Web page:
When we look at security perceptions results by OS, Apple iOS users (37%; up 2 points) remain more likely than Android owners (21%; unchanged) to say digital wallets are More Secure.

Person-to-Person (P2P) Apps

One segment of the digital wallet space seeing more growth is person-to-person (P2P) payments, likely driven by additional competition from banks and well-known social media platforms integrating payment options into their existing services. Half (50%) of all smartphone owners say they’ve used person-to-person apps to send or receive money from friends, family and colleagues.

Survey results show PayPal well ahead of competitors in this space, with 69% of those who have used these apps saying they used PayPal. Nearly one-third (31%) have used their bank’s app and 10% Venmo.

In terms of person-to-person apps, McKee says, “The P2P space is one of the most active pockets in digital payments at the moment. While providers like Square and Venmo have made recent moves to parlay their apps into consumer-to-business payment methods, the large US banks are working to build a formidable competitor in Zelle.

The long-term goal for all P2P providers is to figure out how to generate revenue off of what has traditionally been a money-losing service.”

Bottom Line

Survey results show a slight increase in demand for digital wallets – something we typically see each September. That said, the improvement this September is not nearly as strong as the previous two.

Among planned digital wallet users, Apple Pay is ahead of the competition and is showing an uptick. Second place PayPal is holding steady. Visa Checkout is improved and has overtaken Android Pay, which is experiencing a dip in demand.

Apple Pay also leads in satisfaction ratings among current users, followed by PayPal and Visa Checkout.

The survey shows a slight weakening in the perceptions of digital wallet security vs. credit cards, and security concerns remain a key obstacle among those unlikely to use digital wallets – especially Android owners.

The P2P payment market continues to expand with more banks and social media platforms integrating P2P payments into their existing services. PayPal is by far the most-used in this space, followed by individual bank apps and Venmo.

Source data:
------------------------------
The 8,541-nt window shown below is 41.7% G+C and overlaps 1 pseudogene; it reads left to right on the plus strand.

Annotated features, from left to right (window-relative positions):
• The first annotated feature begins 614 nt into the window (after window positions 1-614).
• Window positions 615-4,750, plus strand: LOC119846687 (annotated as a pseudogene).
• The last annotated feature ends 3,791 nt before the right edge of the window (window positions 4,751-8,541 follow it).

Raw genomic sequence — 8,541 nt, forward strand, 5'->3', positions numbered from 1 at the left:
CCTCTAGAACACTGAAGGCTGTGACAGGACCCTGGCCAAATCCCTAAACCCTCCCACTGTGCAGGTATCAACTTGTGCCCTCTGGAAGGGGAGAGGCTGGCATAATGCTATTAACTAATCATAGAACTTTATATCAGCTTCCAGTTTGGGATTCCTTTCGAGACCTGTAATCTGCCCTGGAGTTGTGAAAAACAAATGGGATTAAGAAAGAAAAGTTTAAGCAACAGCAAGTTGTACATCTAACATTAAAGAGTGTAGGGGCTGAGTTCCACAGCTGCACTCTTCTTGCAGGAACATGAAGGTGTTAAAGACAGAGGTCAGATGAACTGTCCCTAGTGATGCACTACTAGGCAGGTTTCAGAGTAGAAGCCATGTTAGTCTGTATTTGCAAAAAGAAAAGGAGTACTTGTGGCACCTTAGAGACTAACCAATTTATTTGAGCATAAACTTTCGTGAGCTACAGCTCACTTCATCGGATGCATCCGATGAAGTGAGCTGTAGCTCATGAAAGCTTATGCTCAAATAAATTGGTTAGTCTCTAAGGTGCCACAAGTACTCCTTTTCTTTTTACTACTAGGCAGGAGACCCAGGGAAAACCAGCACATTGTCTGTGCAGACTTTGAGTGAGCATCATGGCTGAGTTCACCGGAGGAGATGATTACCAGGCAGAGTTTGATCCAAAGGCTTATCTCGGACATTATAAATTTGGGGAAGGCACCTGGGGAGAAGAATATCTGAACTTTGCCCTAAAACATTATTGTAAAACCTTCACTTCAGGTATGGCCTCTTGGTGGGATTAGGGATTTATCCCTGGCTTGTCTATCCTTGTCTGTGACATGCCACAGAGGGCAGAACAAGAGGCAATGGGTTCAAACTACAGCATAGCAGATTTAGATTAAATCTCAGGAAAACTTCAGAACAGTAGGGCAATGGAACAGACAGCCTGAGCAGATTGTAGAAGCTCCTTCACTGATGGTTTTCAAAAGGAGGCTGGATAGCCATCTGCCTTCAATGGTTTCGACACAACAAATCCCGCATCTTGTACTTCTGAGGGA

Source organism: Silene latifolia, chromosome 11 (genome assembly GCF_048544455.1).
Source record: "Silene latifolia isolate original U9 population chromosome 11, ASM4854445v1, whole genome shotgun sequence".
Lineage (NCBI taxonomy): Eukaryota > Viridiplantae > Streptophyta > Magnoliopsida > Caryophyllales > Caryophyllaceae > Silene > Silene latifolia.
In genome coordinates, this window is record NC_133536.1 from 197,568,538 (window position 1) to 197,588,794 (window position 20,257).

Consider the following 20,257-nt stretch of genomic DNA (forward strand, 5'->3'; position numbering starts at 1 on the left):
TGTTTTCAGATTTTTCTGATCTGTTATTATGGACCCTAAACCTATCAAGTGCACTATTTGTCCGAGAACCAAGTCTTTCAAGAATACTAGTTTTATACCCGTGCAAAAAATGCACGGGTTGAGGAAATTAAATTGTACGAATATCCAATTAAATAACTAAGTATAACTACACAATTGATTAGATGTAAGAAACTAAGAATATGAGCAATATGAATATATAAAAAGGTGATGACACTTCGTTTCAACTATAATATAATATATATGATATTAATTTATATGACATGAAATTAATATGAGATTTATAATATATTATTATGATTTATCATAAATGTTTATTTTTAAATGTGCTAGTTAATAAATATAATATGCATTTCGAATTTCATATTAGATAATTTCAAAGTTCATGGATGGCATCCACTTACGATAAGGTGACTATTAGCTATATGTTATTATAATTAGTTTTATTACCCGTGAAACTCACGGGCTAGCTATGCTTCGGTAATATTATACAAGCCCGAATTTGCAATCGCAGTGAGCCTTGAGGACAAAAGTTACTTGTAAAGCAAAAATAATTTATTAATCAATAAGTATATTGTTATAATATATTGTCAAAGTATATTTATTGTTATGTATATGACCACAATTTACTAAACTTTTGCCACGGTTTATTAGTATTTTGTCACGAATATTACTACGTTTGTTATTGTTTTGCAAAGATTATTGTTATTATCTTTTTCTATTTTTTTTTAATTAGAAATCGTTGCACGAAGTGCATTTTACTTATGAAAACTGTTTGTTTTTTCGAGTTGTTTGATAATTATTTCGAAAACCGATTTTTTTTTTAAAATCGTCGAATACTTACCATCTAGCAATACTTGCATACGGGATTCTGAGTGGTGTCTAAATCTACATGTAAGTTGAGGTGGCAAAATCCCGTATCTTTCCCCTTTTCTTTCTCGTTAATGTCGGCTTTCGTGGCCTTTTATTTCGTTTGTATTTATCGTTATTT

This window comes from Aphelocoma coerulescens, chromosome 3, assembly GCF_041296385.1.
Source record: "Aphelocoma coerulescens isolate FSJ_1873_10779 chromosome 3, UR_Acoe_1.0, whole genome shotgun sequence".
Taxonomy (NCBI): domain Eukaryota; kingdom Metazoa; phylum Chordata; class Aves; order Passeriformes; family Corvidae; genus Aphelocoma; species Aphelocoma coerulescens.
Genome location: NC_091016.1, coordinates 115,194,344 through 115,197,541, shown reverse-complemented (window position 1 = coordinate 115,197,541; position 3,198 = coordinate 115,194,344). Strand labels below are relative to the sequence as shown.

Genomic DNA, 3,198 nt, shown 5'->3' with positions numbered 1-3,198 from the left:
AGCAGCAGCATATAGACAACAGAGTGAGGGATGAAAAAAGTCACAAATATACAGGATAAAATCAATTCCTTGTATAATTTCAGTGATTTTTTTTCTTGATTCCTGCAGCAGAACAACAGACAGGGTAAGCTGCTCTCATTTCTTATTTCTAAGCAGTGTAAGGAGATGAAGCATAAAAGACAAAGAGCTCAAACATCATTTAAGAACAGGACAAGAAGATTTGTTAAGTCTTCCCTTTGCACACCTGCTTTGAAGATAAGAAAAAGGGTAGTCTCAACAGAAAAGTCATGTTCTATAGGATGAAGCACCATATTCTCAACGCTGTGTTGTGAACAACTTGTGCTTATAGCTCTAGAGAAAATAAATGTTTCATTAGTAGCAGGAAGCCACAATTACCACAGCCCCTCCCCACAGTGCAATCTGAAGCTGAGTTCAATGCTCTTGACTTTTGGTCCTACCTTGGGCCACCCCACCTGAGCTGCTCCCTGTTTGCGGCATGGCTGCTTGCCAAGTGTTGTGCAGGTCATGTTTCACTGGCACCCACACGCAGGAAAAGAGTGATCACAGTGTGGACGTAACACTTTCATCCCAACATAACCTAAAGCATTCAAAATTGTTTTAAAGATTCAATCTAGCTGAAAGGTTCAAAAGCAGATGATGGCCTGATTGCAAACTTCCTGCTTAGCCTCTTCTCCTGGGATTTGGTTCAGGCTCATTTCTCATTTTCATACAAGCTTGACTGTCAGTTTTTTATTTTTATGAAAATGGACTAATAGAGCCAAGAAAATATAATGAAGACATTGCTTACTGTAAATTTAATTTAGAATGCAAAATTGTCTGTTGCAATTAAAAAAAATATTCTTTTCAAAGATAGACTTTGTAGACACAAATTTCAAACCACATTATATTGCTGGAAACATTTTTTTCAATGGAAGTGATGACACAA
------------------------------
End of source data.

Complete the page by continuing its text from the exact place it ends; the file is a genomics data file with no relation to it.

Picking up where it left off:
McKee concludes, “Digital wallet adoption continues to be relegated to a subset of the population in part because there hasn’t been an event that has galvanized the market since Apple’s entry into the space three years ago. After causing an initial stir that sparked the first wave of consumer adoption, Apple and its peers have remained focused on incremental advancements, like one-off merchant partnerships and small feature improvements.

This has been enough to keep existing users engaged, but not enough to prompt another wave of significant adoption. It is this next wave of consumers that pose the greatest hurdle for wallet providers because of their content with cash and cards, which work well and are accepted ubiquitously.”

Summary of Key Findings

Slight Improvement in Demand for Digital Wallets

26% of smartphone owners say they’re likely to use digital wallets over next 90 days – up 1 point from previously
We typically see increased demand in Sep, but this uptick is not nearly as steep as the past two Septembers
Intended use is highest among iOS users (34% iOS vs. 17% Android)
Apple Pay Leads in Overall Demand

Apple Pay (55%; up 1-pt)
PayPal (39%; unchanged)
Visa Checkout (8%; up 1-pt)
Android Pay (6%; down 3-pts)
Frequency of Use
48% of digital wallet users say they’ve used them weekly or more often
iOS owners (51%) more likely than Android (39%) to have used weekly or more often
Satisfaction Ratings
Apple Pay (68% Very Sat)
PayPal (60%)
Visa Checkout (44%)
Person-to-Person (P2P) Apps
50% have used P2P apps
69% PayPal
31% Their Bank’s App
10% Venmo
Security Concerns

Digital Wallets vs. Credit Cards
30% think mobile payments are more secure than credit cards and 31% less – a net 1-pt worse
More Secure ratings are higher among iOS users (37%) vs. Android (21%)
Reasons for Not Using Digital Wallets
34% of unlikely users say they have No Need/Not Interested
29% Security Concerns
22% Prefer Traditional Methods of Payment